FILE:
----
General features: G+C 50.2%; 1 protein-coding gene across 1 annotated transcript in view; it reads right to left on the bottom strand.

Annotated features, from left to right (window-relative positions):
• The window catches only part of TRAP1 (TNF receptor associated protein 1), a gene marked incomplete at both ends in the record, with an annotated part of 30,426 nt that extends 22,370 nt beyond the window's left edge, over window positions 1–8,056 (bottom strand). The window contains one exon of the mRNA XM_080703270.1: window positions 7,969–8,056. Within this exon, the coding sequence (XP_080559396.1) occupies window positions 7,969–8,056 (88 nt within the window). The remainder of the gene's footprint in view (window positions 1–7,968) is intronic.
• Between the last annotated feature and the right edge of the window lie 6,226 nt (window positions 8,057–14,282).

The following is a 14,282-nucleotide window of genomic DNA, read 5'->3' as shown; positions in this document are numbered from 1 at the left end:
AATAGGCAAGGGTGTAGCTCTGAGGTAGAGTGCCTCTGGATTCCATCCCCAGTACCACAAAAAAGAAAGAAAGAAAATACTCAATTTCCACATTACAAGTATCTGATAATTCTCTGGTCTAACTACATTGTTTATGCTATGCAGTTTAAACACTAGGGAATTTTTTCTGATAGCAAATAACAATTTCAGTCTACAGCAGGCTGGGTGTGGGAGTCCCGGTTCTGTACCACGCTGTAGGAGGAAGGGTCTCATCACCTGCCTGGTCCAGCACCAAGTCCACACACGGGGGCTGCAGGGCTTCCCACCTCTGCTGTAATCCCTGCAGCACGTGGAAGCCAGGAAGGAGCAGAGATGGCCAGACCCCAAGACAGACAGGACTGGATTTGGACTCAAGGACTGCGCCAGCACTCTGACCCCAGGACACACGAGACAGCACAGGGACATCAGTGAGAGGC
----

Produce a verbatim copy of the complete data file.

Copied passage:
General features: G+C 50.2%; 1 protein-coding gene across 1 annotated transcript in view; it reads right to left on the bottom strand.

Annotated features, from left to right (window-relative positions):
• The window catches only part of TRAP1 (TNF receptor associated protein 1), a gene marked incomplete at both ends in the record, with an annotated part of 30,426 nt that extends 22,370 nt beyond the window's left edge, over window positions 1–8,056 (bottom strand). The window contains one exon of the mRNA XM_080703270.1: window positions 7,969–8,056. Within this exon, the coding sequence (XP_080559396.1) occupies window positions 7,969–8,056 (88 nt within the window). The remainder of the gene's footprint in view (window positions 1–7,968) is intronic.
• Between the last annotated feature and the right edge of the window lie 6,226 nt (window positions 8,057–14,282).

The following is a 14,282-nucleotide window of genomic DNA, read 5'->3' as shown; positions in this document are numbered from 1 at the left end:
AATAGGCAAGGGTGTAGCTCTGAGGTAGAGTGCCTCTGGATTCCATCCCCAGTACCACAAAAAAGAAAGAAAGAAAATACTCAATTTCCACATTACAAGTATCTGATAATTCTCTGGTCTAACTACATTGTTTATGCTATGCAGTTTAAACACTAGGGAATTTTTTCTGATAGCAAATAACAATTTCAGTCTACAGCAGGCTGGGTGTGGGAGTCCCGGTTCTGTACCACGCTGTAGGAGGAAGGGTCTCATCACCTGCCTGGTCCAGCACCAAGTCCACACACGGGGGCTGCAGGGCTTCCCACCTCTGCTGTAATCCCTGCAGCACGTGGAAGCCAGGAAGGAGCAGAGATGGCCAGACCCCAAGACAGACAGGACTGGATTTGGACTCAAGGACTGCGCCAGCACTCTGACCCCAGGACACACGAGACAGCACAGGGACATCAGTGAGAGGC